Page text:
This means the woods are decaying approximately twice as slowly, stretching out their wildfire-nukeperiod of decay for years, if not decades, and, in the process, piling up fuel for future forest fires.

As Smithsonian also mentions, this is perhaps the most worrisome aspect of all of this, and all the more reason to be concerned about the radioactive side-effects of such a fire: “Other studies have found that the Chernobyl area is at risk of fire, and 27 years’ worth of leaf litter, Mousseau and his colleagues think, would likely make a good fuel source for such a forest fire. This poses a more worrying problem than just environmental destruction: Fires can potentially redistribute radioactive contaminants to places outside of the exclusion zone, Mousseau says. ‘There is growing concern that there could be a catastrophic fire in the coming years,’ he says.”

Either way, there is something immensely surreal in this dream-like vision of a dead forest that simply cannot decay, its branches lifeless yet ever-present, petrified or fossilized in place, its carpet of leaves always growing deeper and seeming to never go away.

March 19, 2014 Posted by | environment, Ukraine | Leave a comment

Ukraine crisis could lead to a ‘nuclear impasse’

 “It is extraordinarily irresponsible to jump on the bandwagon of this dangerous regional crisis and make Ukrainians feel that they were wrong to rid their newly independent country of nuclear weapons in 1992 and join the NPT as non-nuclear-weapon states,” 

flag-UkraineUS -Russia standoff over Ukraine may trigger nuclear attack UNITED NATIONS: The US-Russian confrontation over Ukraine, which is threatening to undermine current bilateral talks on North Korea, Iran, Syria and Palestine, is also in danger of triggering a nuclear fallout., The International News, 17 MAr 14,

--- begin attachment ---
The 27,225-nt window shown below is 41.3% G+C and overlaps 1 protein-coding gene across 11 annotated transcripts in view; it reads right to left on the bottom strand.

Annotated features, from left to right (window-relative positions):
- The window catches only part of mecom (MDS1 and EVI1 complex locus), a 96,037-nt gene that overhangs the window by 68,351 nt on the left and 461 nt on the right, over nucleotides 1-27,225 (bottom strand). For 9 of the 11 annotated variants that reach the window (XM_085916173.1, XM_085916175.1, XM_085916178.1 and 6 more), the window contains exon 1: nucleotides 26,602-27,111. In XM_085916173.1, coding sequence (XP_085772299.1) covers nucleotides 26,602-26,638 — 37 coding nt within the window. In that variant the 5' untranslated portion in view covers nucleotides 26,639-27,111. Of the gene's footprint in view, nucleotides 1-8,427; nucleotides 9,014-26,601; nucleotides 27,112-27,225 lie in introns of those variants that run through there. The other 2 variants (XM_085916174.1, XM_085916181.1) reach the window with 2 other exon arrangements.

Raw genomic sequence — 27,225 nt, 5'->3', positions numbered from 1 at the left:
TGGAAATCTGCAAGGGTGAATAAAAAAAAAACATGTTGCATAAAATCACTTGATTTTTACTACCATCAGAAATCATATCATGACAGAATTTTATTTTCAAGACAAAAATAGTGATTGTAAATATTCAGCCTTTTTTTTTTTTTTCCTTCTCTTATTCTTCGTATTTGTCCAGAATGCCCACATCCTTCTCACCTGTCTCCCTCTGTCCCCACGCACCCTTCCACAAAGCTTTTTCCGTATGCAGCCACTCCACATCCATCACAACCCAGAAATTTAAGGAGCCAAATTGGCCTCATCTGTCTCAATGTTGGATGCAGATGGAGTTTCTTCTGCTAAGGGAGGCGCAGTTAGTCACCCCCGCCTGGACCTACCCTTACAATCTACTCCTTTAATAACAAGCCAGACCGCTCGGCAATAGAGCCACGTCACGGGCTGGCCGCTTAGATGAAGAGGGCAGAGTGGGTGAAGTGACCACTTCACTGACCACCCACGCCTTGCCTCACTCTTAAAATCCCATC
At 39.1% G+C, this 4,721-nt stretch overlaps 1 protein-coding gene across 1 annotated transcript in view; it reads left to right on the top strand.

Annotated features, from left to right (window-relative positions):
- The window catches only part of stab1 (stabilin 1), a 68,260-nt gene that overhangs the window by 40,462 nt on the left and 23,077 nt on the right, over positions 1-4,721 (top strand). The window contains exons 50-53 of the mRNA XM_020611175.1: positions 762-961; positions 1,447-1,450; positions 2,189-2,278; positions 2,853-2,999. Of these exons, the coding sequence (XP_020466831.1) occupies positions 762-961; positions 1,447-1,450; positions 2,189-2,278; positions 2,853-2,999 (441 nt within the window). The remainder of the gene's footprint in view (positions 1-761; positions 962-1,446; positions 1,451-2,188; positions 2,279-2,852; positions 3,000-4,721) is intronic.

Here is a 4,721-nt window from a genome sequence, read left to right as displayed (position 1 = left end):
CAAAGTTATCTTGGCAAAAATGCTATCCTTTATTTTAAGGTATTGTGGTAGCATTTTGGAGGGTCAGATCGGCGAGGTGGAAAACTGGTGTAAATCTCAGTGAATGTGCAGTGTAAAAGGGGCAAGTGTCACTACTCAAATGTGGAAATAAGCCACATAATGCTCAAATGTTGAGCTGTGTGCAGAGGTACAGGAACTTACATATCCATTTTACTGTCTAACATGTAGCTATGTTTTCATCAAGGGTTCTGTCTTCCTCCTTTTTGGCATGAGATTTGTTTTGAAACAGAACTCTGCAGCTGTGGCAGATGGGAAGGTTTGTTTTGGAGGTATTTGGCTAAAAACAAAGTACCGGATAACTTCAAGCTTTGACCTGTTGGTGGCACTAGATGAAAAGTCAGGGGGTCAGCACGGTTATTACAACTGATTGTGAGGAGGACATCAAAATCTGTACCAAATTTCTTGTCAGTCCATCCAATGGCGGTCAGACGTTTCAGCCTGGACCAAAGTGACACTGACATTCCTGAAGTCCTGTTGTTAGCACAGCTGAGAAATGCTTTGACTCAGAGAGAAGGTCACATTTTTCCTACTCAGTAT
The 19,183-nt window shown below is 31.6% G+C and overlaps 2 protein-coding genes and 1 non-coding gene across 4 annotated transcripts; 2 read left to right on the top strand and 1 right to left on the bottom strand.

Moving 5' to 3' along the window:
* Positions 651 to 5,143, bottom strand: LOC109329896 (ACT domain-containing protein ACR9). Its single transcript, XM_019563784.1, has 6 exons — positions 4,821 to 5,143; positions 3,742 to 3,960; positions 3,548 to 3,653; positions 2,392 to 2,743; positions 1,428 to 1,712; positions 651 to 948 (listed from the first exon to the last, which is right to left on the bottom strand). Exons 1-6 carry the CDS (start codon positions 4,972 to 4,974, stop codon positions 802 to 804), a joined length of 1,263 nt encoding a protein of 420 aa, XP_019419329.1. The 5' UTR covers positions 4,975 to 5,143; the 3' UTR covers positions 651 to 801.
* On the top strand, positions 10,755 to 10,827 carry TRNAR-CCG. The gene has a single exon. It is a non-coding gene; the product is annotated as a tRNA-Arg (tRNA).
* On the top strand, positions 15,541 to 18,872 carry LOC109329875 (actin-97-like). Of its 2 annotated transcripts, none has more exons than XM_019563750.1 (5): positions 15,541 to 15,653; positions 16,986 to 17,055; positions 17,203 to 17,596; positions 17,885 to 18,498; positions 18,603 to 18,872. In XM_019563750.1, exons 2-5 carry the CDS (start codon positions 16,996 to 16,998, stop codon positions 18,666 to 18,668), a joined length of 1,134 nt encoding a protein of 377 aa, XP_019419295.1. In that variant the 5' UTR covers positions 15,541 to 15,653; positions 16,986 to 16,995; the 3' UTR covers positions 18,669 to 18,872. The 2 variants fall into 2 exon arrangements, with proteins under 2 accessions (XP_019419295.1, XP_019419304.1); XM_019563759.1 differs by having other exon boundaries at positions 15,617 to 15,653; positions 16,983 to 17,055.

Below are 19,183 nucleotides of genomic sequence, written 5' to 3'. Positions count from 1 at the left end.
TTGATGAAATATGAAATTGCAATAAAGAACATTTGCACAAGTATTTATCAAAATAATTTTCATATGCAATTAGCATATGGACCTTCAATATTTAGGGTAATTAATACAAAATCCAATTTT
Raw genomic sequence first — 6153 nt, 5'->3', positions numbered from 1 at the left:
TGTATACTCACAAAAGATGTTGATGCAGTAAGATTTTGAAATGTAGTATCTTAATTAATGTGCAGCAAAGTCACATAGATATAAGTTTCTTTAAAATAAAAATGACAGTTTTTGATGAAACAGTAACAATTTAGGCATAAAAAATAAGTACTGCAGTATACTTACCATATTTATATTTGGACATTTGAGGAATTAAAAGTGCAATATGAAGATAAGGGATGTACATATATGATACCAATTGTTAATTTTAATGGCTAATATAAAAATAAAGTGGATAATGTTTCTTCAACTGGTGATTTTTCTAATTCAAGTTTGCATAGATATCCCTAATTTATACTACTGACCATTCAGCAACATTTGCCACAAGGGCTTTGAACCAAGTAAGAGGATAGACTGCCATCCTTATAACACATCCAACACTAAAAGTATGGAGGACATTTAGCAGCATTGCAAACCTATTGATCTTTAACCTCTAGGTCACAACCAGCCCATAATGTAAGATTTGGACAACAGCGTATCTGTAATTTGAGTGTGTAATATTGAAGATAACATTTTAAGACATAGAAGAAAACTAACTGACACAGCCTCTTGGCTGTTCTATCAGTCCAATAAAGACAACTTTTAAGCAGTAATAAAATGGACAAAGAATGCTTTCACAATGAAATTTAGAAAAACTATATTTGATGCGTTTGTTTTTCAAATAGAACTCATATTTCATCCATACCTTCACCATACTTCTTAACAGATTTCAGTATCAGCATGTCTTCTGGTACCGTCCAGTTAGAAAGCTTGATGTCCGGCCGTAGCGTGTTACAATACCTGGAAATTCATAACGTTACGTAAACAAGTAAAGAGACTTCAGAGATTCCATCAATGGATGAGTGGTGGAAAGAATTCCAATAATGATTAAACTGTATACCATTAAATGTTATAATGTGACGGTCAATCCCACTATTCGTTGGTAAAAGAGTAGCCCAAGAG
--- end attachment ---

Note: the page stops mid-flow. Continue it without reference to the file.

Secretary of State John Kerry told US legislators early this week that if the dispute results in punitive sanctions against Russia, things could “get ugly fast” and go “in multiple directions. ”Perhaps one such direction could lead to a nuclear impasse between the two big powers. Continue reading

March 18, 2014 Posted by | politics international, Ukraine | Leave a comment

Highly dangerous and super expensive work to cover Chernobyl nuclear reactor

Workers can only spend a few hours at the reactor site before they reach the maximum radioactive exposure limit, and work is thus progressing at a snail’s pace

Despite the incredible lengths required to build the structure, it’s still only a band-aid


This Massive Steel Structure Will Entomb Chernobyl’s Reactor 4  (GREAT PHOTOS) KELSEY CAMPBELL-DOLLAGHAN 30 NOVEMBER 2013 When an unexpected power surge sparked the world’s worst nuclear accident in Chernobyl, nearly a quarter of a million construction workers risked their lives to build an ad hoc “sarcophagus” of concrete around the stricken reactor. It was a stop-gap measure — and now, almost 30 years later, one of the biggest engineering projects in history is underway to protect it.